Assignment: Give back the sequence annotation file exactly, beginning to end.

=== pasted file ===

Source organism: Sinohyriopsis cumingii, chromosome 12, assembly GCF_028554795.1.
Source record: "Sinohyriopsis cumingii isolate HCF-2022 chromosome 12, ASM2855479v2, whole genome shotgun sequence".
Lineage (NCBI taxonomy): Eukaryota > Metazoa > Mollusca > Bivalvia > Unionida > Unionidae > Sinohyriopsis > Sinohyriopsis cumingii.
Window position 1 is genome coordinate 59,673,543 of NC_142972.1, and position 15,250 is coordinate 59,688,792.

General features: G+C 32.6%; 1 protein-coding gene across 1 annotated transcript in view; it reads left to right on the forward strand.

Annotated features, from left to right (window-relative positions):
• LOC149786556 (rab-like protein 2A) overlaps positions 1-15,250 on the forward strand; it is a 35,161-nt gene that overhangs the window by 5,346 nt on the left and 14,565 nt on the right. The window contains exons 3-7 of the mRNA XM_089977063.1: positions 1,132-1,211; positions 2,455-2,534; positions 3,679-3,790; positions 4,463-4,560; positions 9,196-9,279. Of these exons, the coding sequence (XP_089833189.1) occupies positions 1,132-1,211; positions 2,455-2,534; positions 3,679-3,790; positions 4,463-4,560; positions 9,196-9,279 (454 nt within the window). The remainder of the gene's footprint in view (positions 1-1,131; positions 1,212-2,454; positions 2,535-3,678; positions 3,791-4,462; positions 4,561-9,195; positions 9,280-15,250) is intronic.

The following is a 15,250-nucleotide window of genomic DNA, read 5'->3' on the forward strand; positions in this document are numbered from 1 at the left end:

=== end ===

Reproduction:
Source organism: Sinohyriopsis cumingii, chromosome 12, assembly GCF_028554795.1.
Source record: "Sinohyriopsis cumingii isolate HCF-2022 chromosome 12, ASM2855479v2, whole genome shotgun sequence".
Lineage (NCBI taxonomy): Eukaryota > Metazoa > Mollusca > Bivalvia > Unionida > Unionidae > Sinohyriopsis > Sinohyriopsis cumingii.
Window position 1 is genome coordinate 59,673,543 of NC_142972.1, and position 15,250 is coordinate 59,688,792.

General features: G+C 32.6%; 1 protein-coding gene across 1 annotated transcript in view; it reads left to right on the forward strand.

Annotated features, from left to right (window-relative positions):
• LOC149786556 (rab-like protein 2A) overlaps positions 1-15,250 on the forward strand; it is a 35,161-nt gene that overhangs the window by 5,346 nt on the left and 14,565 nt on the right. The window contains exons 3-7 of the mRNA XM_089977063.1: positions 1,132-1,211; positions 2,455-2,534; positions 3,679-3,790; positions 4,463-4,560; positions 9,196-9,279. Of these exons, the coding sequence (XP_089833189.1) occupies positions 1,132-1,211; positions 2,455-2,534; positions 3,679-3,790; positions 4,463-4,560; positions 9,196-9,279 (454 nt within the window). The remainder of the gene's footprint in view (positions 1-1,131; positions 1,212-2,454; positions 2,535-3,678; positions 3,791-4,462; positions 4,561-9,195; positions 9,280-15,250) is intronic.

The following is a 15,250-nucleotide window of genomic DNA, read 5'->3' on the forward strand; positions in this document are numbered from 1 at the left end: